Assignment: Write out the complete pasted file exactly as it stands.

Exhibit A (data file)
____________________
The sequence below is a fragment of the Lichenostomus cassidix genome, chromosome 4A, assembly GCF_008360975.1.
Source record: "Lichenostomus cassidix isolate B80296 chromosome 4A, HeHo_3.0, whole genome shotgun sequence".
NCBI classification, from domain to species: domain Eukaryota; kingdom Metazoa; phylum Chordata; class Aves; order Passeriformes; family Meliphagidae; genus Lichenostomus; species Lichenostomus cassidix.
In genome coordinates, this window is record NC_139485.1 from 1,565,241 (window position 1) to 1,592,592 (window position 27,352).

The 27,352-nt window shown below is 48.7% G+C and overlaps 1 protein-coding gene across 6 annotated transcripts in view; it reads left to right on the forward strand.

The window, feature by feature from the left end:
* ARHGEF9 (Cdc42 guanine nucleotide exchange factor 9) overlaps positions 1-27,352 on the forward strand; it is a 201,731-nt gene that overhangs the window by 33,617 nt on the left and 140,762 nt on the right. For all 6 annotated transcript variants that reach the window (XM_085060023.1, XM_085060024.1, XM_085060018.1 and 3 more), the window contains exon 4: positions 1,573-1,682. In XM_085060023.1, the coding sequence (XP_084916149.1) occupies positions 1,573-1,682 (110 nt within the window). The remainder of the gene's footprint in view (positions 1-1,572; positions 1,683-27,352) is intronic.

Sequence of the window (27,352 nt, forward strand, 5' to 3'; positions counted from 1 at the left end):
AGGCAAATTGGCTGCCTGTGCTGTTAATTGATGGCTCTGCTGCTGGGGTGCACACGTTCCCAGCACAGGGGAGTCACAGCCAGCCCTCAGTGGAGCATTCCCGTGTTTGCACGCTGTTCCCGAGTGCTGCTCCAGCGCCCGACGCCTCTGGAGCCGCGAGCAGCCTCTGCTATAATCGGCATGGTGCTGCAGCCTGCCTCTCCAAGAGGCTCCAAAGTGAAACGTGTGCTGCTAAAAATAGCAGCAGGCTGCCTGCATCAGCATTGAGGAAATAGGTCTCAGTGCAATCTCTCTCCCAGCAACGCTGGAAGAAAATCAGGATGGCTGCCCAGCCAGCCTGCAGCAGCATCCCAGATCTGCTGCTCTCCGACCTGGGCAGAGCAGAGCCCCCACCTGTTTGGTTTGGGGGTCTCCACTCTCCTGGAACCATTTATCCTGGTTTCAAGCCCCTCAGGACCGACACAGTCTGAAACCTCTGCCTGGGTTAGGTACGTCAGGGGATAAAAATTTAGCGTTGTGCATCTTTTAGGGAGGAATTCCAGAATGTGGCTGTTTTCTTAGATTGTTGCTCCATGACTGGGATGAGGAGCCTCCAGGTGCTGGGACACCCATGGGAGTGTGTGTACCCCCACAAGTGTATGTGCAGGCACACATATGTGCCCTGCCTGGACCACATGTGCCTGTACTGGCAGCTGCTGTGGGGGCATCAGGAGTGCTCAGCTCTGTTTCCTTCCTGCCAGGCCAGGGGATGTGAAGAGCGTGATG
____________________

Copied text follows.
The sequence below is a fragment of the Lichenostomus cassidix genome, chromosome 4A, assembly GCF_008360975.1.
Source record: "Lichenostomus cassidix isolate B80296 chromosome 4A, HeHo_3.0, whole genome shotgun sequence".
NCBI classification, from domain to species: domain Eukaryota; kingdom Metazoa; phylum Chordata; class Aves; order Passeriformes; family Meliphagidae; genus Lichenostomus; species Lichenostomus cassidix.
In genome coordinates, this window is record NC_139485.1 from 1,565,241 (window position 1) to 1,592,592 (window position 27,352).

The 27,352-nt window shown below is 48.7% G+C and overlaps 1 protein-coding gene across 6 annotated transcripts in view; it reads left to right on the forward strand.

The window, feature by feature from the left end:
* ARHGEF9 (Cdc42 guanine nucleotide exchange factor 9) overlaps positions 1-27,352 on the forward strand; it is a 201,731-nt gene that overhangs the window by 33,617 nt on the left and 140,762 nt on the right. For all 6 annotated transcript variants that reach the window (XM_085060023.1, XM_085060024.1, XM_085060018.1 and 3 more), the window contains exon 4: positions 1,573-1,682. In XM_085060023.1, the coding sequence (XP_084916149.1) occupies positions 1,573-1,682 (110 nt within the window). The remainder of the gene's footprint in view (positions 1-1,572; positions 1,683-27,352) is intronic.

Sequence of the window (27,352 nt, forward strand, 5' to 3'; positions counted from 1 at the left end):
AGGCAAATTGGCTGCCTGTGCTGTTAATTGATGGCTCTGCTGCTGGGGTGCACACGTTCCCAGCACAGGGGAGTCACAGCCAGCCCTCAGTGGAGCATTCCCGTGTTTGCACGCTGTTCCCGAGTGCTGCTCCAGCGCCCGACGCCTCTGGAGCCGCGAGCAGCCTCTGCTATAATCGGCATGGTGCTGCAGCCTGCCTCTCCAAGAGGCTCCAAAGTGAAACGTGTGCTGCTAAAAATAGCAGCAGGCTGCCTGCATCAGCATTGAGGAAATAGGTCTCAGTGCAATCTCTCTCCCAGCAACGCTGGAAGAAAATCAGGATGGCTGCCCAGCCAGCCTGCAGCAGCATCCCAGATCTGCTGCTCTCCGACCTGGGCAGAGCAGAGCCCCCACCTGTTTGGTTTGGGGGTCTCCACTCTCCTGGAACCATTTATCCTGGTTTCAAGCCCCTCAGGACCGACACAGTCTGAAACCTCTGCCTGGGTTAGGTACGTCAGGGGATAAAAATTTAGCGTTGTGCATCTTTTAGGGAGGAATTCCAGAATGTGGCTGTTTTCTTAGATTGTTGCTCCATGACTGGGATGAGGAGCCTCCAGGTGCTGGGACACCCATGGGAGTGTGTGTACCCCCACAAGTGTATGTGCAGGCACACATATGTGCCCTGCCTGGACCACATGTGCCTGTACTGGCAGCTGCTGTGGGGGCATCAGGAGTGCTCAGCTCTGTTTCCTTCCTGCCAGGCCAGGGGATGTGAAGAGCGTGATG